Note that the buttons across from the links field are not highlighted. The links: ON button tells SNNS to show the network links; the links: -2.35 button tells SNNS to show the connection weights; and the links: -> button tells SNNS to show the direction of the links in the network. Go ahead and click on the first two of these buttons to activate the links and weight displays. Then click on the DONE button to effect the changes. The network Display window should now look like this:
Note the connection lines and the weights that indicate their strength.
Now you have finished loading a network and displaying it, but the
network has no data to process. The next step in working with SNNS is
to load a Pattern file which contains input/output pairs. The first
thing to do is to return to the File menu and click on the Patterns
button so that all of the Pattern files in the directory are displayed
in the file list. The resulting picture should look like:
Double-click on the file xor and then click on the LOAD button to load it into active memory. In the SNNS text window, it should tell you that it just loaded the pattern file. Conveniently, SNNS is able to have more than one pattern file in active memory at once, so long as the memory is available (it will tell you if it's not). Go ahead and double-click on xor_bigtrain and load that pattern file (by clicking once on the LOAD button), and then double-click on xor_bigtest and load that pattern file.
Now you have three pattern files in active memory, and, as you will see, you can choose which pattern set to use for your training set and which pattern to use for your testing set.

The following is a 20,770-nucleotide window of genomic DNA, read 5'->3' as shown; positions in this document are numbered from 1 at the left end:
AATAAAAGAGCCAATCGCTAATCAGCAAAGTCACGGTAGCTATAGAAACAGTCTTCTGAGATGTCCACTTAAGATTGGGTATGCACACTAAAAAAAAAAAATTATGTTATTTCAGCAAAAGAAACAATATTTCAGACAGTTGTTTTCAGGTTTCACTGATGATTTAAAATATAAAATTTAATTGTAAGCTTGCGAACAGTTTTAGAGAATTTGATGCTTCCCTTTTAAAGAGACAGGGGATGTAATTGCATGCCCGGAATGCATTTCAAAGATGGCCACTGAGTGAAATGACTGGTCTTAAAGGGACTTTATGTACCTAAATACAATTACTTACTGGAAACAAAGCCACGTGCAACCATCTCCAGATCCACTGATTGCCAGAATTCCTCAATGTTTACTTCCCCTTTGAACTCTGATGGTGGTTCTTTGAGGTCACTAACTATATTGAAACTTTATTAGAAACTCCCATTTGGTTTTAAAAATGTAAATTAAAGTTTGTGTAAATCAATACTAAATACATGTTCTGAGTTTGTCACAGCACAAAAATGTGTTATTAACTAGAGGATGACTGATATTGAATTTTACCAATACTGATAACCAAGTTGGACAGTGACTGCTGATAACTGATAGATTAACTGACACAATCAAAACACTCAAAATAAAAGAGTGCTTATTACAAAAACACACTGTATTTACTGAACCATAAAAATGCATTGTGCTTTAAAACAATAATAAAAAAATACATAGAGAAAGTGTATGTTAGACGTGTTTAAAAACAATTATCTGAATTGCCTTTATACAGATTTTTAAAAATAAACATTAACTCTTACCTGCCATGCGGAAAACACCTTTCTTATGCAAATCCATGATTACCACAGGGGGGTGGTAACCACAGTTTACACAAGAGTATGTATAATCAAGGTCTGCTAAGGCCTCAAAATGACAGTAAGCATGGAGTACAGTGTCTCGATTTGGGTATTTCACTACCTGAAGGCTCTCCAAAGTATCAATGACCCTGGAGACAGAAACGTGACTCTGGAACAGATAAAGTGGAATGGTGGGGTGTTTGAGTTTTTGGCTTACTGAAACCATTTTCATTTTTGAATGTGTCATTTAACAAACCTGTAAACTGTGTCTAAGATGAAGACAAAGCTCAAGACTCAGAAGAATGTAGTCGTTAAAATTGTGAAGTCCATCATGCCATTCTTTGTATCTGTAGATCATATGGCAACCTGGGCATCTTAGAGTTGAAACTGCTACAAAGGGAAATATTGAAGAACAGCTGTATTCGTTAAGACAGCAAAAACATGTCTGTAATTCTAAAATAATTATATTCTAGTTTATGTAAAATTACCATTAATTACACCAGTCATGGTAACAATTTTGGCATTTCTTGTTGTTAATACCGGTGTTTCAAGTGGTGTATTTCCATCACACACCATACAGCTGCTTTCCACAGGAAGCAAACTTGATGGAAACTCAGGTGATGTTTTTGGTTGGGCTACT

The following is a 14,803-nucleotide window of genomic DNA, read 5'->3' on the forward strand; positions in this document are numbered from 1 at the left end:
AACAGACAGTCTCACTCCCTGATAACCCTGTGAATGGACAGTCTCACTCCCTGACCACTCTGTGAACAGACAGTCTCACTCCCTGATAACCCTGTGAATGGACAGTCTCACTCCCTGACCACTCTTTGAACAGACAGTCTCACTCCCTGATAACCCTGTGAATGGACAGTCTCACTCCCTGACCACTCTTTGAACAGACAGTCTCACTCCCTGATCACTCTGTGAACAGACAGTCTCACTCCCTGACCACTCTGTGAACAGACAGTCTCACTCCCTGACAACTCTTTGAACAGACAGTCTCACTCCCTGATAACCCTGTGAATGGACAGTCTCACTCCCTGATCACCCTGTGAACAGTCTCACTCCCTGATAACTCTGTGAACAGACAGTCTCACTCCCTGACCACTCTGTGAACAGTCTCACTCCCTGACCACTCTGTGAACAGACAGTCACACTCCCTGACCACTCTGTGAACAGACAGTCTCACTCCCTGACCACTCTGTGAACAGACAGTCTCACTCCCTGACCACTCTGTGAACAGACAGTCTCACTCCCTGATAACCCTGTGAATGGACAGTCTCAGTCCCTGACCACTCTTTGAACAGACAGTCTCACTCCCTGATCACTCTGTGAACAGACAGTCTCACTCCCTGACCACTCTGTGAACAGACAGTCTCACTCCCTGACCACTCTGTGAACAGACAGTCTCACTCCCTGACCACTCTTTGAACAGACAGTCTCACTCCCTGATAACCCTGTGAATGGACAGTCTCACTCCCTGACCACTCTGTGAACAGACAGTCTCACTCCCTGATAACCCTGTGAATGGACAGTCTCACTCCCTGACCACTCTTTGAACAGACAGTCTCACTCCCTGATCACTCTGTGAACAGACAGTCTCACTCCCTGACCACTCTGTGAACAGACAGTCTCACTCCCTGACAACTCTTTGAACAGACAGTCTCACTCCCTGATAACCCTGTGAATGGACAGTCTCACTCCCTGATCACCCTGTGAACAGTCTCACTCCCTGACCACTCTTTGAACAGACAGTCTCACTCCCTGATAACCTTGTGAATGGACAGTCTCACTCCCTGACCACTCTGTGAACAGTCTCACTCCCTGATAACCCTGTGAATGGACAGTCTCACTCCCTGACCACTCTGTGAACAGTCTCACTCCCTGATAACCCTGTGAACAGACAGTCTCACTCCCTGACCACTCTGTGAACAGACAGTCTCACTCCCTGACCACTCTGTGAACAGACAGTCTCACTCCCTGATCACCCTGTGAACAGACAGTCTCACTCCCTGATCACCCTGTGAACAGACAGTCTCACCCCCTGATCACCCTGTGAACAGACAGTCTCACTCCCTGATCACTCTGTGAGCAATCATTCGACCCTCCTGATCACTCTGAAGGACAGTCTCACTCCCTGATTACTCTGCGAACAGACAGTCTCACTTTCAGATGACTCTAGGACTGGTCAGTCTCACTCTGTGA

Since we are done loading things for now, go ahead and close the FIle window by clicking the DONE button.
NEVER CLOSE AN SNNS WINDOW BY USING THE XWINDOW MENUS OR DOUBLE-CLICKING ON THE UPPER LEFT SQUARE OF THE WINDOW. THIS WILL CLOSE THE WHOLE SIMULATOR.
One of the important things to do when you are working with an ANN is to understand what it's doing with the inputs that you give it. In other words, you want to watch your network in action. Only then can you get a sense of what it's doing with the inputs.
In order to control what patterns the network sees and execute the backpropagation training algorithm you need to open the Control window by clicking on the CONTROL button in the Manager window. The control window will look like this:
The editable fields on the left side of the window all deal with training parameters that you can set, and we will cover these a bit later. The various buttons also control various aspects of training and testing patterns. In the middle of the window you will notice the name of the pattern file you loaded last. The upper name indicates the training set that the network would use if you told it to start training right now. The lower name indicates the test set that the network will use to see how well it is generalizing its ability to solve the problem.
Click on the upper button USE button to select xor as the current training set and xor_bigtest as the testing set. Your Control window should now look like the image above.